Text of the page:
Cave Dust and A Feral Kitten

 

Week two is getting off to a great start in Eagle Nest Canyon. Mother Nature has graced the expedition team with warm weather, clear skies, and fairly low winds. Due to the NE aspect of Skiles Shelter, it gets quite warm in the afternoon so the team has been using canopies to shade the units from the sun for photography and personal comfort. One of the obstacles the team has been facing is how to properly dispose of the large amount of cave dust and loose sediment being exposed during excavation. In order to protect the paintings that line the back wall of the rock shelter, our screening station is below the shelter on the canyon floor. Screening at the base of the shelter eliminates much of the dust circulating around the shelter and prevents the dust from caking on the paintings. The team has also been wearing respirator masks throughout the duration of the work days. If our lungs could speak, they would be thanking us.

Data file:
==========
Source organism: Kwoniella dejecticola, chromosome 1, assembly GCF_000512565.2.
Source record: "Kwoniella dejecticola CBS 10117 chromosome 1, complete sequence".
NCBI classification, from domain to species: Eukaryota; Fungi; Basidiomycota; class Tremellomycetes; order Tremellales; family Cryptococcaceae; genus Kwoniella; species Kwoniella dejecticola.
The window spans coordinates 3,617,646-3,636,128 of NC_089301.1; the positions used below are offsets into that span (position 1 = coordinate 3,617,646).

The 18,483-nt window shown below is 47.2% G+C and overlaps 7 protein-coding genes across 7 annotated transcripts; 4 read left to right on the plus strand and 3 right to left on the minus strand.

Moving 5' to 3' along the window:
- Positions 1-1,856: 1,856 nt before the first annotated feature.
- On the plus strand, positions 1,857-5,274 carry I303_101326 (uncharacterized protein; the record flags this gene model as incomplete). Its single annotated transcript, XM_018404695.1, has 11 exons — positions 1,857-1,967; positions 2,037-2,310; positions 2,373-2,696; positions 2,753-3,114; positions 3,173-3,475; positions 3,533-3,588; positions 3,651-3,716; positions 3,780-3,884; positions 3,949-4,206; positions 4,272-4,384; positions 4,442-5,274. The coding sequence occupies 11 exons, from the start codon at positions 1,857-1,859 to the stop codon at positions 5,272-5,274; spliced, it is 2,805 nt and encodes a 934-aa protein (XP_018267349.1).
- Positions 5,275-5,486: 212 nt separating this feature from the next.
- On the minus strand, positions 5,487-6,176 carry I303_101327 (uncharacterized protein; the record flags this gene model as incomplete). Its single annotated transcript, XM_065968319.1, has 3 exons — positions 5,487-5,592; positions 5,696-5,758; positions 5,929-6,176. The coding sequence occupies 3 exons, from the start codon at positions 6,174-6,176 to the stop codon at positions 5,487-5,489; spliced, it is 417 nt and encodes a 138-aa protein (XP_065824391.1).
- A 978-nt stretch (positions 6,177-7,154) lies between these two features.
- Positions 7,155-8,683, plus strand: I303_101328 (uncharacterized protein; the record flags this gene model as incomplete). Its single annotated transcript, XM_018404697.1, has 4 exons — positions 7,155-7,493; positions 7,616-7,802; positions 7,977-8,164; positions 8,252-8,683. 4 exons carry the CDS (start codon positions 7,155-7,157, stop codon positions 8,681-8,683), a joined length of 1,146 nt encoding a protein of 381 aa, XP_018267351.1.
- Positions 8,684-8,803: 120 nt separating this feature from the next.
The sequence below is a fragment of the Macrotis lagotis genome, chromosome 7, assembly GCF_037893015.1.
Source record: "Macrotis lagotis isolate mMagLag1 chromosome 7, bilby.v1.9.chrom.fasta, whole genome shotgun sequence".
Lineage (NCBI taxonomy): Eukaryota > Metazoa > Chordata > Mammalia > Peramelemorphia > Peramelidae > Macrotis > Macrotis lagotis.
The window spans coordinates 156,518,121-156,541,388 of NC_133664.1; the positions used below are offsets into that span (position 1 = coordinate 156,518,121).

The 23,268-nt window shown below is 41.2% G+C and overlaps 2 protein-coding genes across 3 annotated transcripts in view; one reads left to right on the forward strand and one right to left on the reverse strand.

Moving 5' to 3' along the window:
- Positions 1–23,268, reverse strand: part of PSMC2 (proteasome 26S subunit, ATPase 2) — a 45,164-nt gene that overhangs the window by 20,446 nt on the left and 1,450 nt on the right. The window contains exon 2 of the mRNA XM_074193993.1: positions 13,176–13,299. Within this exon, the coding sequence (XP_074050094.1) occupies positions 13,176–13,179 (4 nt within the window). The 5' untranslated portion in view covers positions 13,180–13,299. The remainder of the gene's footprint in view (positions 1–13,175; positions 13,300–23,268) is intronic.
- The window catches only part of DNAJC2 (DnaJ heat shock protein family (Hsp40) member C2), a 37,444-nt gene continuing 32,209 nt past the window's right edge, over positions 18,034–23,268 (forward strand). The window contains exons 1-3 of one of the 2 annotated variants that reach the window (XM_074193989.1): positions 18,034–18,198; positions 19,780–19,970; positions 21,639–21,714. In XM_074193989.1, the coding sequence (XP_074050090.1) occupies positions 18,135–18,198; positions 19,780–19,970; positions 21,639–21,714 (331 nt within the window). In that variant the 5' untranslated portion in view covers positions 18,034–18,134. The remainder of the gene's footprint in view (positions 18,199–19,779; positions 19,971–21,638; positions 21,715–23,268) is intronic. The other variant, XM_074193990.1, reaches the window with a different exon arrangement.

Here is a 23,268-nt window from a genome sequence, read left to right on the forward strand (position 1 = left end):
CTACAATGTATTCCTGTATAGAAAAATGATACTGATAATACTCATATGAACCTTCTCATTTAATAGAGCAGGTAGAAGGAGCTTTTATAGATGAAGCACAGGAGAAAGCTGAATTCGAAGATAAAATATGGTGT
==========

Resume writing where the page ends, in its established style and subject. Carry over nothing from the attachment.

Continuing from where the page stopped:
As for the progress of our excavation, Brooke, Jeremy, Tina, and Jacob have uncovered several diagnostic projectile points from two of the four units that the team has open now. Among the points, the team has also been recovering charcoal, chert flakes, fibrous plant material, bone, and burned rock used in earth ovens. It will be exciting to see what other cultural material lies beneath our feet.

 

Recently the expedition team has acquired a new member. A small orange feral kitten has curiously made its way down into the rock shelter. Dr Black named the kitten “Mistake” after he realized feeding it would only encourage it to stay around.  Getting the cat out the canyon before it becomes prey is an ongoing work in progress. We will keep you updated.

 

Bryan Heisinger

cat

 

 

 

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